There's also a Spanish translation by M.J. Viguera, published under the title Gala de Caballeros, Blasón de Paladines (1977).

Poking around on the internet, I've discovered that this treatise was in fact an abridged version of an earlier and more detailed treatise ibn Hudhayl had written some years previously. That one was also edited and translated by Mercier under the title L'ornament des âmes et la devise des habitants d'el Andalus : traité de guerre sante islamique. My school library has a copy in off-site storage. I've ordered it up and I'll take a look to see if it has anything to add to the weapons sections.
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Re: Ibn Hudhayl, the other Iberian HEMA treatise

Postby bigdummy » 07 Mar 2012 22:23

Ariella, I assume you've read Usamah Ibn munqidh of course? Lots of good combat stuff in there. I would love to get hold of Al-Bakri's description of Abraham ben Jacob's travels in Northern Europe but I've never been able to find a translation of the original.


EDIT: referring to the Book of Roads and Kingdoms
http://en.wikipedia.org/wiki/Book_of_Ro ... r%C4%AB%29

I love ancient travel books like that.

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Re: Ibn Hudhayl, the other Iberian HEMA treatise

Postby leonardo daneluz » 08 Mar 2012 01:41

Thank you very much, Ariella. I´ll show it to the spanish HEMA people. It should be useful to find a moorish source about jineta swords and the play of "Cañas".
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Re: Ibn Hudhayl, the other Iberian HEMA treatise

Postby Ariella Elema » 08 Mar 2012 20:53

bigdummy wrote:Ariella, I assume you've read Usamah Ibn munqidh of course? Lots of good combat stuff in there. I would love to get hold of Al-Bakri's description of Abraham ben Jacob's travels in Northern Europe but I've never been able to find a translation of the original.
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I've read excerpts of Usamah ibn Muniqidh, but I've never read through the whole book. There's a great description of a Frankish judicial duel in there.

It looks like we have the Book of Roads and Kingdoms at U of T, but the only translations are in Spanish and French. The Spanish translation looks like it covers only Spain, while the French one is just excerpts.
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Re: Ibn Hudhayl, the other Iberian HEMA treatise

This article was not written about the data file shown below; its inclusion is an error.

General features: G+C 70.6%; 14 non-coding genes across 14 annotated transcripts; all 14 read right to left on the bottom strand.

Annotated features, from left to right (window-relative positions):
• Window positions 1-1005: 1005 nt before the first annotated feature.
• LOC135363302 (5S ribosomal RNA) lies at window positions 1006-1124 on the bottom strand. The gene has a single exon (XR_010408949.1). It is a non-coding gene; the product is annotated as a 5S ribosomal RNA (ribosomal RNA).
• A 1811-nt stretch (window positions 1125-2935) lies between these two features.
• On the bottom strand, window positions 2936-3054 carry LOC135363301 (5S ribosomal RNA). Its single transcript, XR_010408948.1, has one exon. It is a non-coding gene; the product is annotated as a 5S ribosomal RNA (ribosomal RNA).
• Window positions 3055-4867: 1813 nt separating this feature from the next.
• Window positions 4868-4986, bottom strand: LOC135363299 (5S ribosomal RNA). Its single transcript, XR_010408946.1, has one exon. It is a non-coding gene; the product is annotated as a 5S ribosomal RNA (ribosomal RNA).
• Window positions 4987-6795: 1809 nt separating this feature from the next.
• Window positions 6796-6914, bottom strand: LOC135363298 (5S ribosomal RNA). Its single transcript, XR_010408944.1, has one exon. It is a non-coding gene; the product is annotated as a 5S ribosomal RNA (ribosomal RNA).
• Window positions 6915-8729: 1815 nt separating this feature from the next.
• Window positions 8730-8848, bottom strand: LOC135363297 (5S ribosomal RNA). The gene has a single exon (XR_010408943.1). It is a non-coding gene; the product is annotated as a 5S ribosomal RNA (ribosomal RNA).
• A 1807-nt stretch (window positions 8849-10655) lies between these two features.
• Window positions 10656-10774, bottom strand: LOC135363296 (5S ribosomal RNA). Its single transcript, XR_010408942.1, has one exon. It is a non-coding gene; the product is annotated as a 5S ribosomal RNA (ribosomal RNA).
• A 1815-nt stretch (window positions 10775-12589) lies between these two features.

Postby Ariella Elema » 08 Mar 2012 21:01

Here's what ibn Hudhayl has to say about the lance. It may be of interest to people who joust.

To mount with the lance, hold it in the right hand and the reins in the left hand, which also grasps the pommel of the saddle. Place the butt of the lance on the ground and turn away from it somewhat. Engage the left foot in the left stirrup; raise oneself onto the horse while pushing on the lance. Rise in the stirrup and make the lance turn over the horse’s croup to the right in such a way that it is rapidly elevated. Place the lance in the left hand with the reins and , arrange clothing and weapons with the right hand and then replace the lance in the right hand.

If one finds oneself in a solitary place, without any man nearby whom the lance could accidentally touch, or a tree where it risks getting hooked, one can, if one prefers, take the lance by its middle in the left hand, together with the reins and a fistful of mane or the pommel of the saddle if there is no mane. With the right hand take the saddle-bow or the pommel, according to whether the left hand is itself holding the pommel or the mane, and mount.

Never attempt to pick up a lance on the ground while remaining on the horse. Indeed it often happens that the horse places his foot on it and breaks it, or that he strikes it with his hoof and knocks it away. Rather, one should place a foot on the ground, take up the lance, and remount, as has been described.

To dismount with the lance, take it in the left hand and place the butt on the ground, near the front left side of the horse. Take the pommel of the saddle in the right hand and dismount. Upon reaching the ground, take the lance in the right hand with a rapid gesture, to avoid the possibility that the horse turns around and breaks it or that it falls and the head touches the ground, or it strikes a third person; for one should anticipate all such things.